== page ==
European Court of Auditors issued a paper with the suggestion that the legally mandated introduction of DRS for PET drinks containers in every EU member state can be a crucial tool to reach the minimum collection rates set by the Single-Use Plastics directive (77% by 2025 and 90% by 2029).
Consultancy company McKinsey claims that by 2050 nearly 60 percent of plastics production could be based on recycling and reuse of plastic.
More well-designed and functioning Deposit Return Systems could without a doubt help to improve the rates of recycling of secondary raw materials coming out from the non-alcoholic beverage industry. That is why NMWE (Natural Mineral Waters Europe) and UNESDA (Union of European Soft Drinks Associations) proposed a set of 6 fundamental design criteria that will improve DRS efficiency when setting them up in EU Member States.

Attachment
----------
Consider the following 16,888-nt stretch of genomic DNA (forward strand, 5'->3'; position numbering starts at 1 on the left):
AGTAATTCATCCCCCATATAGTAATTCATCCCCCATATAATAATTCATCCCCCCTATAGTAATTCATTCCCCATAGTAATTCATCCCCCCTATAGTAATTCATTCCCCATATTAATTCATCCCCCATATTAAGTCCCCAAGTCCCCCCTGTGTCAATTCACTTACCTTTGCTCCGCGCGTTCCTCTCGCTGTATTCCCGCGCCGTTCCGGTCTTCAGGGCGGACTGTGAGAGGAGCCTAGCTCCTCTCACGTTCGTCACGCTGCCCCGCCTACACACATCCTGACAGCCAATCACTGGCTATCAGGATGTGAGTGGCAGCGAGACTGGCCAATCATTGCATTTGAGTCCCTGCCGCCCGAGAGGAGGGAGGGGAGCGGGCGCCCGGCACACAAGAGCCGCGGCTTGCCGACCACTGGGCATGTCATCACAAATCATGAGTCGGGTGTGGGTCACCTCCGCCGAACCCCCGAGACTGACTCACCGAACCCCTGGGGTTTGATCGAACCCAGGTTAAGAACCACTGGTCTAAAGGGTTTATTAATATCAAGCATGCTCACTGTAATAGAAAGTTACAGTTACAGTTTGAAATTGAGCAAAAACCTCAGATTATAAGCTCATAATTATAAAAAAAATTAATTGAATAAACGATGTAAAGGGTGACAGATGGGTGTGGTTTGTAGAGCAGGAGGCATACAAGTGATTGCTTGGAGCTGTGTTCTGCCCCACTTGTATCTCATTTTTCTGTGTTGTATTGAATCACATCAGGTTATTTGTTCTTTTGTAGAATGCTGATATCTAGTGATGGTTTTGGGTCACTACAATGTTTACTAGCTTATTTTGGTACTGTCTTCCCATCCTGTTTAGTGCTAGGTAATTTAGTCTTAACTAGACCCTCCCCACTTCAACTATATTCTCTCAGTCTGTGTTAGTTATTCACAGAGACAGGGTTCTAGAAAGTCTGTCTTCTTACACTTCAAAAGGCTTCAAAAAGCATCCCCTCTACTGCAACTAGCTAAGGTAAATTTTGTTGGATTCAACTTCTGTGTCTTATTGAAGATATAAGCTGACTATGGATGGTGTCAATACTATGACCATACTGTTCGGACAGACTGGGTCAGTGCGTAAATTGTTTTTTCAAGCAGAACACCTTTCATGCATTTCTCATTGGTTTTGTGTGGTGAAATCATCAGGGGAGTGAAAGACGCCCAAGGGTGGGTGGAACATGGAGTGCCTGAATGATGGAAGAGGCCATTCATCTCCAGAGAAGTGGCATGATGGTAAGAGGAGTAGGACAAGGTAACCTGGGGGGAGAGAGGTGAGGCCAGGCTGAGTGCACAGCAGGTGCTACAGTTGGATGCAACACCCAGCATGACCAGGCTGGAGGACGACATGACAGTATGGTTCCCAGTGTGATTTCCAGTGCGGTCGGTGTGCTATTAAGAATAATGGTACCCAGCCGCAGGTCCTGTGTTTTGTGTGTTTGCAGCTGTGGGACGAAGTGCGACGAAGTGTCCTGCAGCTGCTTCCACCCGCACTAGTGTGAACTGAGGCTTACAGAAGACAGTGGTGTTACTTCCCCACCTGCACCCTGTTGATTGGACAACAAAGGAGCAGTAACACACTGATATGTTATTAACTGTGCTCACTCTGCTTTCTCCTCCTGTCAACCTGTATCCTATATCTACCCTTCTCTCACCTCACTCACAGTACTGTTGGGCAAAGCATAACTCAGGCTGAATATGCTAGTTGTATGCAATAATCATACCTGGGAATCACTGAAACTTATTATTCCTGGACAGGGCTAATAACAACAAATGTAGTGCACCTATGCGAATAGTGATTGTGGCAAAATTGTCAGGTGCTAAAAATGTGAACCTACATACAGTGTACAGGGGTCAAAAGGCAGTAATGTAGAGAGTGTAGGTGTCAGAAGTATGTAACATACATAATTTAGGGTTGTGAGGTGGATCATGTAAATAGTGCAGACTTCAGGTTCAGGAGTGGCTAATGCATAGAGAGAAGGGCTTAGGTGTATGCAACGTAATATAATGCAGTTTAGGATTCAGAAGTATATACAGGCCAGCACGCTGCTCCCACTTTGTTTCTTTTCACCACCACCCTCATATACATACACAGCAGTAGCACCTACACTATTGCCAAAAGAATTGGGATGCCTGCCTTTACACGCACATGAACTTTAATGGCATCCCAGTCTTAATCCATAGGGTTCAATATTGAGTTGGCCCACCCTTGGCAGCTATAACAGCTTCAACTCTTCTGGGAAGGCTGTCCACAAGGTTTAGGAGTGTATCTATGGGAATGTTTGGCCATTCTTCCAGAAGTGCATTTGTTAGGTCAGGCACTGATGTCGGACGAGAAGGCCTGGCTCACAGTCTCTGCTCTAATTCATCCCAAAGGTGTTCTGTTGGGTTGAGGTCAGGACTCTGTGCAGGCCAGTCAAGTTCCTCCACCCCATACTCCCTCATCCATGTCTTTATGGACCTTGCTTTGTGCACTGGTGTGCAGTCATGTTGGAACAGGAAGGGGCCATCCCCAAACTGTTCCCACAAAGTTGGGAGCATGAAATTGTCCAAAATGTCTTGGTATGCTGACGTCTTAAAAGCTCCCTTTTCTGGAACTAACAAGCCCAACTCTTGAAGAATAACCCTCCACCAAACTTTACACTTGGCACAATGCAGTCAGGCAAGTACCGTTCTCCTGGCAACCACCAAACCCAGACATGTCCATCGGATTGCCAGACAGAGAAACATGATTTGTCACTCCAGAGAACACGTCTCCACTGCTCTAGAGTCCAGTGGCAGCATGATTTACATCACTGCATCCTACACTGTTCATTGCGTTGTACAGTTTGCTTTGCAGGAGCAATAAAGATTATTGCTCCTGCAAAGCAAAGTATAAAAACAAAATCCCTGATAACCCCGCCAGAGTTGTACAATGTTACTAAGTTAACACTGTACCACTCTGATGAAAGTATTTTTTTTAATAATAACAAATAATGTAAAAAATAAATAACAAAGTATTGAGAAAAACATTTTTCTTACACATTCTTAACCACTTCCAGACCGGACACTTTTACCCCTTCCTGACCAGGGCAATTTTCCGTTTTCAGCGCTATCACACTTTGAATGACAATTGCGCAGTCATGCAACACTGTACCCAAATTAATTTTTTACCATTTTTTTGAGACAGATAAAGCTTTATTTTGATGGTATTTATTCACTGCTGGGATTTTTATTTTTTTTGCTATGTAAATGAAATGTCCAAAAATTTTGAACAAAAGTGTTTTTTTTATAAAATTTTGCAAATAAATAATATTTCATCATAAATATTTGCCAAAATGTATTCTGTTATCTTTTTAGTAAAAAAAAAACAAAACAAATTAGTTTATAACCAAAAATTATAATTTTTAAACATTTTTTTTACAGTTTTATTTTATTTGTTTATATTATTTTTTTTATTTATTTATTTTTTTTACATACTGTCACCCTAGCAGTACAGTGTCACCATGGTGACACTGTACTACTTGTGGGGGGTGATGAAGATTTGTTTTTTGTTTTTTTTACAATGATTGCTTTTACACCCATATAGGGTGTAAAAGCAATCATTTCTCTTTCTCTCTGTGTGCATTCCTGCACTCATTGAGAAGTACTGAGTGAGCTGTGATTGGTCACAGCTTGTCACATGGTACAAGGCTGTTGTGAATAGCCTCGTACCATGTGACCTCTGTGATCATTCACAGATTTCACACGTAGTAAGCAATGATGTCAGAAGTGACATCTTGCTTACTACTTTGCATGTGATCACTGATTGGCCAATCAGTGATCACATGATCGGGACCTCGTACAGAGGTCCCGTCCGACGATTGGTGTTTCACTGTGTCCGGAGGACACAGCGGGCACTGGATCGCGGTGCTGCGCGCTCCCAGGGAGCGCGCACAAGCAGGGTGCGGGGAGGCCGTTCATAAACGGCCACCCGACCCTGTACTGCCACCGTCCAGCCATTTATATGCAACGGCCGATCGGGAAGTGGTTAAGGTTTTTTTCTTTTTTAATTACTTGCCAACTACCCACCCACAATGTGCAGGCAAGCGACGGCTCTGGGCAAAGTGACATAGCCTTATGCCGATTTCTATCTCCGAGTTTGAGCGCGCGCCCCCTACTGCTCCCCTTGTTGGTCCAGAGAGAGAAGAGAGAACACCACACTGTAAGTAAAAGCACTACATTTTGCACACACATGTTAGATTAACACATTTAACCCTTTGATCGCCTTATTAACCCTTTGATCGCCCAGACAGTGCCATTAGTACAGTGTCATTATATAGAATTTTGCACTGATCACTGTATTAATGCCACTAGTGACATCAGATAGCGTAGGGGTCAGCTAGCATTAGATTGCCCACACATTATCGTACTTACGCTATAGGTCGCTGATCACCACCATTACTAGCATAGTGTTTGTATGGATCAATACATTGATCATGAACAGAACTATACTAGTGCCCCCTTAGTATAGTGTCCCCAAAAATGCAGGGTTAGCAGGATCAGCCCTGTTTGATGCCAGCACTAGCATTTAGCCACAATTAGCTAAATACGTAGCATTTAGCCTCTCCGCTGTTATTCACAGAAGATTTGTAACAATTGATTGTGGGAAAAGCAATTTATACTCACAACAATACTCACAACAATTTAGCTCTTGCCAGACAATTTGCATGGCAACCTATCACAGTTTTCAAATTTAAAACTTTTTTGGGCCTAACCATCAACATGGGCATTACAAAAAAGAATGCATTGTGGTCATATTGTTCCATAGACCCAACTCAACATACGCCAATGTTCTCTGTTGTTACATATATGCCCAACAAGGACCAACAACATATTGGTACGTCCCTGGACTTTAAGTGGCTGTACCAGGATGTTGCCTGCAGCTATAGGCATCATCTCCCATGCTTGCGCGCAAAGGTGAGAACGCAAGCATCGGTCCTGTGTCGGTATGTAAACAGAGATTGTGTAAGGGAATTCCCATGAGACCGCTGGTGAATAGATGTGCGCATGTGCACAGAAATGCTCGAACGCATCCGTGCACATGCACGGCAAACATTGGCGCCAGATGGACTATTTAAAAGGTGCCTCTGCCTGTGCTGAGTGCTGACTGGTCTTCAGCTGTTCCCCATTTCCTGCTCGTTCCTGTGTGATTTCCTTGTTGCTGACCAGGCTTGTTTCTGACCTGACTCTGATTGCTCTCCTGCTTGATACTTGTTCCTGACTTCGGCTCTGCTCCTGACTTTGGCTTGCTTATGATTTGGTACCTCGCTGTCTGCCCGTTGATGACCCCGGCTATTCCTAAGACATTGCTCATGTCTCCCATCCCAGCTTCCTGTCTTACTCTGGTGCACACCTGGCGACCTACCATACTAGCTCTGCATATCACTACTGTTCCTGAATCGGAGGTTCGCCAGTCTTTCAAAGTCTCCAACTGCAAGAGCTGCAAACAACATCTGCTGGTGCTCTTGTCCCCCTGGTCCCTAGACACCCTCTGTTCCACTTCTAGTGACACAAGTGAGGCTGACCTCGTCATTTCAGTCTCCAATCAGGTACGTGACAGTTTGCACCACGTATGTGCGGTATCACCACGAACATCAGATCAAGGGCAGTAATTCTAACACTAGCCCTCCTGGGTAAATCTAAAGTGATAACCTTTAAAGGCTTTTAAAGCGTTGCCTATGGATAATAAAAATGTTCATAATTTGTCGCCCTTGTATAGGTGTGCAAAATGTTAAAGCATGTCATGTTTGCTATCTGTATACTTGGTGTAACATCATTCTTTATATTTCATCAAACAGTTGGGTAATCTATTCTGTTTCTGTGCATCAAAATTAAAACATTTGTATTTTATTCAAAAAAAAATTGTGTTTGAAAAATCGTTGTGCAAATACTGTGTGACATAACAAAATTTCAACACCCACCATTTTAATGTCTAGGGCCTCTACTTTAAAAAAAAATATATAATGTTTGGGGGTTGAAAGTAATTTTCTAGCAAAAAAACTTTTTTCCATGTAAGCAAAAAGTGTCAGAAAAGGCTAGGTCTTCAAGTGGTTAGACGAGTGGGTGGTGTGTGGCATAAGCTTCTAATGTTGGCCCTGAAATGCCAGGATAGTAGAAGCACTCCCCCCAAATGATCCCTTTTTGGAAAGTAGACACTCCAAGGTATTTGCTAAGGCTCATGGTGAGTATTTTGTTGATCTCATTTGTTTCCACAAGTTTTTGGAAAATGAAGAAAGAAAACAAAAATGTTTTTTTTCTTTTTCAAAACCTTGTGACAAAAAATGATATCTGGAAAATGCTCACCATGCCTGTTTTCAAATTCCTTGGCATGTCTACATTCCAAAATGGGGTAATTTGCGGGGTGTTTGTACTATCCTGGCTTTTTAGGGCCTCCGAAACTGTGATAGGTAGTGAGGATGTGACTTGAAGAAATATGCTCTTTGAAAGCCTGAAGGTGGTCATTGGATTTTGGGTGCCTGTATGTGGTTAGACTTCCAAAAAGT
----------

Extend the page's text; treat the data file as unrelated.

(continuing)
South Korea, one of the most innovative countries in the world when it comes up to recycling, even introduced a deposit system for coffee cups and takeaway food containers. South Korea’s Ministry of Environment states that the new system should help fight CO2 emissions by 66% and help to save 36 million USD per year. Some of the European countries like the UK even consider including into their DRS also cartons like Tetra Pak next to the plastic, glass, and aluminum.